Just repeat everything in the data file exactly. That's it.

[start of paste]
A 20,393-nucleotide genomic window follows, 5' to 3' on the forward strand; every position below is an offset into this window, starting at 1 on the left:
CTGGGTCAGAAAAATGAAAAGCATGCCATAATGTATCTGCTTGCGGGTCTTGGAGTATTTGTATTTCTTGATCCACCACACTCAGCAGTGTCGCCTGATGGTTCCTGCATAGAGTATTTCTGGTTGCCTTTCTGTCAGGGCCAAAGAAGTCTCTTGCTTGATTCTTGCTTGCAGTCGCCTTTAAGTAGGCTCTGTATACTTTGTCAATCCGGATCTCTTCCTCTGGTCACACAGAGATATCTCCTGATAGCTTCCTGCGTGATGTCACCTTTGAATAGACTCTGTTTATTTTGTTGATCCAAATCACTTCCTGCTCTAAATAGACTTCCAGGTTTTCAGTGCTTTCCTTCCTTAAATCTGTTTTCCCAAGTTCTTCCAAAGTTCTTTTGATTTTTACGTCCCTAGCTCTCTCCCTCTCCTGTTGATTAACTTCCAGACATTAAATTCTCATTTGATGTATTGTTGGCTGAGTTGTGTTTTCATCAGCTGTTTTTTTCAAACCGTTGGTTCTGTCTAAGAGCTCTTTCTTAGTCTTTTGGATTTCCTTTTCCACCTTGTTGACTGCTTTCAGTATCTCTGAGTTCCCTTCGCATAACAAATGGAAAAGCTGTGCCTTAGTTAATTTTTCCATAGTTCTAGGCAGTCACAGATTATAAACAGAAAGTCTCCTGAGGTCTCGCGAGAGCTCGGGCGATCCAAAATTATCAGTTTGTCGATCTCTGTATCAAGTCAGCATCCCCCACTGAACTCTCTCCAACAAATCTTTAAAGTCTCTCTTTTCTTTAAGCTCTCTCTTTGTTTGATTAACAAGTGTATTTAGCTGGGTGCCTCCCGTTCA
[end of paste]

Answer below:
A 20,393-nucleotide genomic window follows, 5' to 3' on the forward strand; every position below is an offset into this window, starting at 1 on the left:
CTGGGTCAGAAAAATGAAAAGCATGCCATAATGTATCTGCTTGCGGGTCTTGGAGTATTTGTATTTCTTGATCCACCACACTCAGCAGTGTCGCCTGATGGTTCCTGCATAGAGTATTTCTGGTTGCCTTTCTGTCAGGGCCAAAGAAGTCTCTTGCTTGATTCTTGCTTGCAGTCGCCTTTAAGTAGGCTCTGTATACTTTGTCAATCCGGATCTCTTCCTCTGGTCACACAGAGATATCTCCTGATAGCTTCCTGCGTGATGTCACCTTTGAATAGACTCTGTTTATTTTGTTGATCCAAATCACTTCCTGCTCTAAATAGACTTCCAGGTTTTCAGTGCTTTCCTTCCTTAAATCTGTTTTCCCAAGTTCTTCCAAAGTTCTTTTGATTTTTACGTCCCTAGCTCTCTCCCTCTCCTGTTGATTAACTTCCAGACATTAAATTCTCATTTGATGTATTGTTGGCTGAGTTGTGTTTTCATCAGCTGTTTTTTTCAAACCGTTGGTTCTGTCTAAGAGCTCTTTCTTAGTCTTTTGGATTTCCTTTTCCACCTTGTTGACTGCTTTCAGTATCTCTGAGTTCCCTTCGCATAACAAATGGAAAAGCTGTGCCTTAGTTAATTTTTCCATAGTTCTAGGCAGTCACAGATTATAAACAGAAAGTCTCCTGAGGTCTCGCGAGAGCTCGGGCGATCCAAAATTATCAGTTTGTCGATCTCTGTATCAAGTCAGCATCCCCCACTGAACTCTCTCCAACAAATCTTTAAAGTCTCTCTTTTCTTTAAGCTCTCTCTTTGTTTGATTAACAAGTGTATTTAGCTGGGTGCCTCCCGTTCA